Torry Hansen & the Adoption Disruption Narrative; Getting Better, Still Needs Work

By Deputy Editor Thea Lim

By now you have probably heard about Torry Hansen, a Tennessee woman who put her adopted son Artyom Savelyev alone on a plane back to Russia with only a letter saying that he was violent and that she no longer wished to parent him.  Late last week Russian authorities froze adoptions until a new agreement that better protects Russian children can be negotiated.

Savelyev’s story is particularly excruciating, but adoption disruption stories in general create discomfort and confusion, because they contend that adoption (like monogamous life partnership or parenting or college or working life or many other life milestones that are supposed to be wholly good) is not the simple story it’s painted to be, where a magnanimous middle class Westerner scoops up an orphan caught in the jaws of global poverty, and they all live happily ever after.

Obviously the dialogue forced by adoption disruption is good, insofar as it complicates and makes more sane our sanitised notion of adoption.  But when it elevates and highlights the needs and feelings of the parents over the children, it becomes clear just how much we need to cleanse our understanding of adoption.

I personally think that Hansen behaved horrifically – not because she disrupted her adoption, but because of how she did it.  Yet the extreme nature of her actions has forced much recent dialogue about the uglier side of adoption that we’d rather ignore; and for that I’m glad.  For example, the fact that adoption has turned into a baby trade, in a global economy where poor families in the Global South give up children to wealthy families in the affluent West — read Michelle Goodwin’s article on adoption as cottage industry here.  It also makes us recognise that adoption is messy and complex and family fit is not gifted from above – it has to be worked on.

The stomach-churning high drama of ex adoptive mothers like Hansen and Anita Tedaldi, confronts the expectation that adoptees be empty vessels just waiting to be filled up with their adopted family’s love; an expectation that wreaks havoc in the lives of adopted children, many of whom are already reeling from the loss of their birth family and birth culture.   Is this expectation present in all adoptions? Of course not.  But what we are concerned with at Racialicious is the adoptions where it is present, and the latent racism that lies inside it.

The lack of interest in the back stories of adoptees – or the lack of awareness that an adoptee even has a back story – seems manifest in the 9 missionaries who kidnapped Haitian children for adoption, or Jane Jeong Trenka’s heartbreaking story. Trenka now advocates for adoptees like herself whose papers were fudged to make their adoptions legal, while their birth parents were led astray.   And this lack of interest is also responsible for the rifts that form between transracially adopted kids and their birth parents, where white birth parents are completely unprepared for the fact that their kids have a totally different racial and political experience of the world.

The expectation that adoptees be empty vessels is of a piece with the way racism and xenophobia thinks about foreigners and especially foreigners of colour – foreigners are always more simple than us, and it does not cross our minds that they are independent beings with their own stories.  And they always need to be rescued by Westerners, preferably white ones with money.

One of many articles to collapse out of Savelyev’s tragic story is a piece by KJ Dell’Antonia, boldly titled “I Did Not Love My Adopted Child.”:

The stories adoption agencies include in their material, the books, the blogs—even the very signatures of the parents on adoption forums (“mom to DD Mei Mei, joyfully home since 2007″) all speak of an experience that’s supposed to be wonderful. Your child is “home,” his or her orphaned life has ended, your respective travels are over, and you have been united into one big forever-family. Even the politically correct terminology surrounding adoption insists that once it’s legal, it’s a done deal—your child “was” adopted (not “is”), and now you are its mother, amen. We do not want adoption to be a process; we want it to be a destination—and that makes us even angrier when it doesn’t work out that way. Torry Hansen betrayed her son, and she betrayed our belief system. We were willing to accept him as her son, and she wasn’t, which makes her the villain.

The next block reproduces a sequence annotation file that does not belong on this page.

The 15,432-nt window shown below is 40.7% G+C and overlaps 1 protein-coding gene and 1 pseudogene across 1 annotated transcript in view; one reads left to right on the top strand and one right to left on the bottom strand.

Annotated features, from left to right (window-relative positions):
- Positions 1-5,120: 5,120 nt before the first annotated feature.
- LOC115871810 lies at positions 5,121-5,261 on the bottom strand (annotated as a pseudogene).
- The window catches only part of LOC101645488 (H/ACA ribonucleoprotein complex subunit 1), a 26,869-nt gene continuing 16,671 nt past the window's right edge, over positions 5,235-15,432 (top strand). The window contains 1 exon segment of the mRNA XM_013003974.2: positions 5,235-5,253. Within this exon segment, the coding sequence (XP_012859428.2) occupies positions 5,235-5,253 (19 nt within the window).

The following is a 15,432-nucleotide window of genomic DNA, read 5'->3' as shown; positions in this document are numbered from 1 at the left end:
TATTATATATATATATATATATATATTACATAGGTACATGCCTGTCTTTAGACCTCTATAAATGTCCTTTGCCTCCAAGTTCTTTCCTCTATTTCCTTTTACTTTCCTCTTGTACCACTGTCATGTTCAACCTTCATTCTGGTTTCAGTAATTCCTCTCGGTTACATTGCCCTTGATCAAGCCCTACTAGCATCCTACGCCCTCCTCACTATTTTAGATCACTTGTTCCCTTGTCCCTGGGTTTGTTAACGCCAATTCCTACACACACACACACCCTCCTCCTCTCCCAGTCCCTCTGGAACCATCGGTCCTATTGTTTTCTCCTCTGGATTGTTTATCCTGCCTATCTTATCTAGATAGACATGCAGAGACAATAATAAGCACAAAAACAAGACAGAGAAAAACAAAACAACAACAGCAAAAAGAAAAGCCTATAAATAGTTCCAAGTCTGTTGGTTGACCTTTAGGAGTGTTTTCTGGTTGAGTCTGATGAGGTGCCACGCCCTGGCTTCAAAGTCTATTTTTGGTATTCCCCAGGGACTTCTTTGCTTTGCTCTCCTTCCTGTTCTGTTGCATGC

This is not really anyone’s fault. Humans seem to have an overwhelming need for a tidy narrative, which in adoption almost always butts up against the uglier reality…What’s next is for the rest of us—jaded but experienced adoptive parents and the adoption professionals who surround us (often adoptive parents themselves) to stop relying on adoption education and social workers to convey the darker realities of attachment disorders, institutional delays, and post-adoption depression and start talking about them ourselves.

As long as we keep insisting that the typical adoption narrative is one in which a family comes home to joy and laughter and a happily ever after, cases like Hansen’s will give fuel to the alarmists who insist that all adoptive parents are naive and unprepared.

Dell’Antonia makes multiple sensible points, and her article exists to make the point that we have a faulty conception of adoption, unlike Anita Tedaldi who just wanted to tell us about this really bad thing that happened to her.

But from this excerpt, it becomes clear that Dell’Antonia’s focus is on the pain and suffering of adoptive parents more than it is on those of the children.  Which brings us back to my original issue with the way adoption disruption narratives are handled;  if they clarify and as such better our understanding of adoption, then good.  If they lament and wallow in the parents’ pain without humanising the child…not so good.

Ultimately Dell’Antonia as an adoptive parent, aligns herself with Hansen, not with Savelyev — not that you necessarily have to do one or the other, but bottom line: Dell’Antonia doesn’t align herself with Savelyev.  And this upsets me because we should be telling adoption disruption narrative first and foremost for the sake of the children, not the parents.  Because out of the the two parties, it is the child who is vulnerable and needs protecting. Isn’t that the  founding principle of adoption?